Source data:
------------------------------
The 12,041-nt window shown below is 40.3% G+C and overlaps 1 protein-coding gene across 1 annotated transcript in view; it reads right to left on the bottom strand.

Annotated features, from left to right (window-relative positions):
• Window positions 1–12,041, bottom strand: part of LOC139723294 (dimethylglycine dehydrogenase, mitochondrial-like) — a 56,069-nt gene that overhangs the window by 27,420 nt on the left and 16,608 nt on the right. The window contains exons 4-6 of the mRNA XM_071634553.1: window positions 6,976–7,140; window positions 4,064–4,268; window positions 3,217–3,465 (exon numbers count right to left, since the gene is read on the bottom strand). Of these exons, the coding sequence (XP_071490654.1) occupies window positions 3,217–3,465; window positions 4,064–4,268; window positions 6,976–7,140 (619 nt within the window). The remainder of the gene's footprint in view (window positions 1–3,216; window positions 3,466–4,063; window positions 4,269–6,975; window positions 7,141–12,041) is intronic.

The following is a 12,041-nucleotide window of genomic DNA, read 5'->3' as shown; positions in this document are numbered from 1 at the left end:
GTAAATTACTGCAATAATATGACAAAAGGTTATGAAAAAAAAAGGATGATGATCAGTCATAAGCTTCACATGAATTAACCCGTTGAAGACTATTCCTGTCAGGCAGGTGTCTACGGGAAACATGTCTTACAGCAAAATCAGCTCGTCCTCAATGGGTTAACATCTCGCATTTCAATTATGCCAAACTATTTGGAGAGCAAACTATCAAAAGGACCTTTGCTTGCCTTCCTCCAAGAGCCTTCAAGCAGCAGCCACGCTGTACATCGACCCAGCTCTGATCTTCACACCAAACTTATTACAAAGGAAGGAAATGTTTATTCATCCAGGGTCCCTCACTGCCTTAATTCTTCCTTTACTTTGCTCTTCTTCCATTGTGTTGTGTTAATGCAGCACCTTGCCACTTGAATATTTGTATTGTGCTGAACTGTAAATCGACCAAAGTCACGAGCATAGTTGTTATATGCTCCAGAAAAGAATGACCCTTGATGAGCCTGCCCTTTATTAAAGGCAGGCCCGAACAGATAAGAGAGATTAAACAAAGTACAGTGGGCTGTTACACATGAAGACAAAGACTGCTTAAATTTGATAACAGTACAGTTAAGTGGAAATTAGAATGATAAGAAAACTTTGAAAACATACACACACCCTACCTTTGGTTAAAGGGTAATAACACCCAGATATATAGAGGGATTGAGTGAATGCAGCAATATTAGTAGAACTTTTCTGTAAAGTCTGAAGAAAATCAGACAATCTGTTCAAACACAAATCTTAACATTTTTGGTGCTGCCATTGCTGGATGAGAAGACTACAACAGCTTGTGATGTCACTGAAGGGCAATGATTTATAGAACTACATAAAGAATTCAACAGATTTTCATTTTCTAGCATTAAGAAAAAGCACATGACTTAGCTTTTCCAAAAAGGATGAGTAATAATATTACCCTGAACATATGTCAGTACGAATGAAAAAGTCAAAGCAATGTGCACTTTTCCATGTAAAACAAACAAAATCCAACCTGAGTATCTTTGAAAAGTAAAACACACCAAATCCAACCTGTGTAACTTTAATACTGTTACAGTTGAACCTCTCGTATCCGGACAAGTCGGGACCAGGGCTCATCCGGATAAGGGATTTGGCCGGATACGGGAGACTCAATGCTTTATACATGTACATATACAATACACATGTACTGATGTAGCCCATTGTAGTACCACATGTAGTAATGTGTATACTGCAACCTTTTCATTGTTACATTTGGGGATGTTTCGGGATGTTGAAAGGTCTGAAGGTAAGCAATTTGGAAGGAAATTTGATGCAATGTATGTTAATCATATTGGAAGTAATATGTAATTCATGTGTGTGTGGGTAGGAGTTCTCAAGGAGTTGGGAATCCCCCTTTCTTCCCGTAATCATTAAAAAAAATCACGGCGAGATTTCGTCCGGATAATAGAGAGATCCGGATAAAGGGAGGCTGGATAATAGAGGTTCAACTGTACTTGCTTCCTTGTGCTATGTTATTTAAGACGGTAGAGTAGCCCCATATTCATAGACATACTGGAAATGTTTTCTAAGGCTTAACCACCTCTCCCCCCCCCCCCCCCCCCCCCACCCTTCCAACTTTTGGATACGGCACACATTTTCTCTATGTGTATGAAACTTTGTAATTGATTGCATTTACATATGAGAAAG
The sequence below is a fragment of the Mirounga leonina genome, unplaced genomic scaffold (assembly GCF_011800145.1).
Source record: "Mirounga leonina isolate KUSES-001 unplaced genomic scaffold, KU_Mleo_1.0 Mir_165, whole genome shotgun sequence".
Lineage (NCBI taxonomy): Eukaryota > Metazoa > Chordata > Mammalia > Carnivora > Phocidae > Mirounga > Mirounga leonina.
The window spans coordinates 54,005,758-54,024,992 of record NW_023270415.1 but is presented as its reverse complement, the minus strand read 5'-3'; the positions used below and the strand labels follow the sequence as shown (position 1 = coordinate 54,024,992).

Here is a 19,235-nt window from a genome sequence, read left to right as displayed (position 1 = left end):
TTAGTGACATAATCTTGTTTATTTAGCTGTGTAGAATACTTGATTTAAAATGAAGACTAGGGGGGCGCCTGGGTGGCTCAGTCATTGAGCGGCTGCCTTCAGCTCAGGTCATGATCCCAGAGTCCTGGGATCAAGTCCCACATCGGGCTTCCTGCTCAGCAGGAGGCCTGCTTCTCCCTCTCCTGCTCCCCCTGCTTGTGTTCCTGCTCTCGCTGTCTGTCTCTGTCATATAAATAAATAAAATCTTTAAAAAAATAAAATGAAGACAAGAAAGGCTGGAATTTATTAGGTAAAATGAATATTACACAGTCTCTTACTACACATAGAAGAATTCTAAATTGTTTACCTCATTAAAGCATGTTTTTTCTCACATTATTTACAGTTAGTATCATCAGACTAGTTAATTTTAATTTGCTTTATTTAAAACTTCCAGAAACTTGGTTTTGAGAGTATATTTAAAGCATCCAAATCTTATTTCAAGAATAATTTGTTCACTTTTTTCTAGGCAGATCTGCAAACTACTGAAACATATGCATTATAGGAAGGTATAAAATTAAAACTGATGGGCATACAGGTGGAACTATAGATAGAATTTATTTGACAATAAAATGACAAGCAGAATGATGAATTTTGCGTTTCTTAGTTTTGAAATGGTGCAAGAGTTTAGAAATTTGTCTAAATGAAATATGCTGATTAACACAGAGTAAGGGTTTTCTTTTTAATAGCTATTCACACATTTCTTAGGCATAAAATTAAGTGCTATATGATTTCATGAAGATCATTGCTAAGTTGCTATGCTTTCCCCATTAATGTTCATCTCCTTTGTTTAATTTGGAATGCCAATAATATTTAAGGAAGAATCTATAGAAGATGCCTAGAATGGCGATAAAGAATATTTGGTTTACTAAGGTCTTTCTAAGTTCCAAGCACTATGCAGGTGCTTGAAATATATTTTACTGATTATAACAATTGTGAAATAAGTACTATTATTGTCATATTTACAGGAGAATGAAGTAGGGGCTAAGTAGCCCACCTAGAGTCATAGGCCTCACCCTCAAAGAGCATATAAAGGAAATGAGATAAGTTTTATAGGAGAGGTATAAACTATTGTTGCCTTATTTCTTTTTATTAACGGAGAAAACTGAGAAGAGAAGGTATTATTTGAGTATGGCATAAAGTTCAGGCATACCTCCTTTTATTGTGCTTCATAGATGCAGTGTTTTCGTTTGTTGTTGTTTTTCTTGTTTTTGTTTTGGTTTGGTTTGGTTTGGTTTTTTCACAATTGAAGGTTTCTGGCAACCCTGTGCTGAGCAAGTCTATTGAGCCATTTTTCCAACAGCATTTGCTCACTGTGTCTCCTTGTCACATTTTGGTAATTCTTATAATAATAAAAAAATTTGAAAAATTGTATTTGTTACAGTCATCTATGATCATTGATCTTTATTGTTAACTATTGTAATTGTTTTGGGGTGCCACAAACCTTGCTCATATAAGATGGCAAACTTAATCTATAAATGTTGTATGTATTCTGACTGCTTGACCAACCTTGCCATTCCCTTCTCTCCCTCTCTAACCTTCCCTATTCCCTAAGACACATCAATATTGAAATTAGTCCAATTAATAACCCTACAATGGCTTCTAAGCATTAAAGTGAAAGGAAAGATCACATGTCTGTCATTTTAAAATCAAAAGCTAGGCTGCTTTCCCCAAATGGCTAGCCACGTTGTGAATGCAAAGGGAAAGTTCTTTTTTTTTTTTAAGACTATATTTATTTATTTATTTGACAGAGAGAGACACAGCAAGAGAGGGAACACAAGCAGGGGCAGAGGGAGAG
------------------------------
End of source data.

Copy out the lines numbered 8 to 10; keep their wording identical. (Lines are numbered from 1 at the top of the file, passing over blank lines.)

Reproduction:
Lineage (NCBI taxonomy): Eukaryota > Metazoa > Chordata > Mammalia > Carnivora > Phocidae > Mirounga > Mirounga leonina.
The window spans coordinates 54,005,758-54,024,992 of record NW_023270415.1 but is presented as its reverse complement, the minus strand read 5'-3'; the positions used below and the strand labels follow the sequence as shown (position 1 = coordinate 54,024,992).

Here is a 19,235-nt window from a genome sequence, read left to right as displayed (position 1 = left end):